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Articles » Yersinia enterocolitica: DBMD

Yersinia enterocolitica: DBMD

Article title: Yersinia enterocolitica: DBMD

Conditions: Yersiniosis

Source: DBMD

Yersinia enterocolitica


Frequently Asked Questions

What is yersiniosis?

Yersiniosis is an infectious disease caused by a bacterium of the genus Yersinia. In the United States, most human illness is caused by one species, Y. enterocolitica. Infection with Y. enterocolitica can cause a variety of symptoms depending on the age of the person infected. Infection with Y. enterocolitica occurs most often in young children. Common symptoms in children are fever, abdominal pain, and diarrhea, which is often bloody. Symptoms typically develop 4 to 7 days after exposure and may last 1 to 3 weeks or longer. In older children and adults, right-sided abdominal pain and fever may be the predominant symptoms, and may be confused with appendicitis. In a small proportion of cases, complications such as skin rash, joint pains, or spread of bacteria to the bloodstream can occur.

What sort of germ is Y. enterocolitica?

Y. enterocolitica belongs to a family of rod-shaped bacteria. Other species of bacteria in this family include Y. pseudotuberculosis, which causes an illness similar to Y. enterocolitica, and Y. pestis, which causes plague. Only a few strains of Y. enterocolitica cause illness in humans. The major animal reservoir for Y. enterocolitica strains that cause human illness is pigs, but other strains are also found in many other animals including rodents, rabbits, sheep, cattle, horses, dogs, and cats. In pigs, the bacteria are most likely to be found on the tonsils.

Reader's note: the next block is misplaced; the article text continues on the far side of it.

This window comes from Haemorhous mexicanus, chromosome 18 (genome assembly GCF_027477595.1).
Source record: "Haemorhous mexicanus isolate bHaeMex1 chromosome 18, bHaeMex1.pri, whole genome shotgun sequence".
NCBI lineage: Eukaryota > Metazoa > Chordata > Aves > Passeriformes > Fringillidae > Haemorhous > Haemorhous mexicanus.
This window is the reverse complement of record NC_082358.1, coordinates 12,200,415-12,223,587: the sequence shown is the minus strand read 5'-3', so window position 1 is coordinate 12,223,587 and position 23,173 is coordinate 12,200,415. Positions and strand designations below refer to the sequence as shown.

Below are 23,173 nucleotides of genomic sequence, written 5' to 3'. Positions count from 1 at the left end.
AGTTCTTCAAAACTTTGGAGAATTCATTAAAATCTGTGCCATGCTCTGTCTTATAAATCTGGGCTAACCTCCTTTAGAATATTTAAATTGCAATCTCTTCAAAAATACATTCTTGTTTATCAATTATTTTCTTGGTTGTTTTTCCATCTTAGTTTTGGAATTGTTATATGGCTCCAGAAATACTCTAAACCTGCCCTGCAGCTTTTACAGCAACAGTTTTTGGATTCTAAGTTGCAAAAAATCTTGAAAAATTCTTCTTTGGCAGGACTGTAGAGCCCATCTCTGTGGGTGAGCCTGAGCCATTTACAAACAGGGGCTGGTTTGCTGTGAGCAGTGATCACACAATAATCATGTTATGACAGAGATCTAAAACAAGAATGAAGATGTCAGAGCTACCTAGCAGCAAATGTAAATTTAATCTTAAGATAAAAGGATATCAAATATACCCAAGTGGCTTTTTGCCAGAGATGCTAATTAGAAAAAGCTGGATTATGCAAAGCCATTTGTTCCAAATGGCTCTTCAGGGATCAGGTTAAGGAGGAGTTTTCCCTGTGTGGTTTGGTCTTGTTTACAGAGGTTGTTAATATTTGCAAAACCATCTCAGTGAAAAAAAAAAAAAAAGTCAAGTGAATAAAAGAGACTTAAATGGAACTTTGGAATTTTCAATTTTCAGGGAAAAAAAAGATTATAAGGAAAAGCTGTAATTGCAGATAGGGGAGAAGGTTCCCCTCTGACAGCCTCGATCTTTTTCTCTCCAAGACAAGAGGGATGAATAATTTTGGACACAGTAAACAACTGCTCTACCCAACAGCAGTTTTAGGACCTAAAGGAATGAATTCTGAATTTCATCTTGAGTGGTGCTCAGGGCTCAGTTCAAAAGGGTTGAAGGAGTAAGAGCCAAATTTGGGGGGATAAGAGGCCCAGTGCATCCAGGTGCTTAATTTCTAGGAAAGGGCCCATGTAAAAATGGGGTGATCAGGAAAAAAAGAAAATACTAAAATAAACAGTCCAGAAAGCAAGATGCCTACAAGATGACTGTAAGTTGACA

How do people get infected with Y. enterocolitica?

Infection is most often acquired by eating contaminated food, especially raw or undercooked pork products. The preparation of raw pork intestines (chitterlings) may be particularly risky. Infants can be infected if their caretakers handle raw chitterlings and then do not adequately clean their hands before handling the infant or the infant’s toys, bottles, or pacifiers. Drinking contaminated unpasteurized milk or untreated water can also transmit the infection. Occasionally Y. enterocolitica infection occurs after contact with infected animals. On rare occasions, it can be transmitted as a result of the bacterium passing from the stools or soiled fingers of one person to the mouth of another person. This may happen when basic hygiene and handwashing habits are inadequate. Rarely, the organism is transmitted through contaminated blood during a transfusion.

How common is infectionwith Y. enterocolitica?

Y. enterocolitica is a relatively infrequent cause of diarrhea and abdominal pain. Based on data from the Foodborne Diseases Active Surveillance Network (FoodNet), which measures the burden and sources of specific diseases over time, approximately one culture-confirmed Y. enterocolitica infection per 100,000 persons occurs each year. Children are infected more often than adults, and the infection is more common in the winter.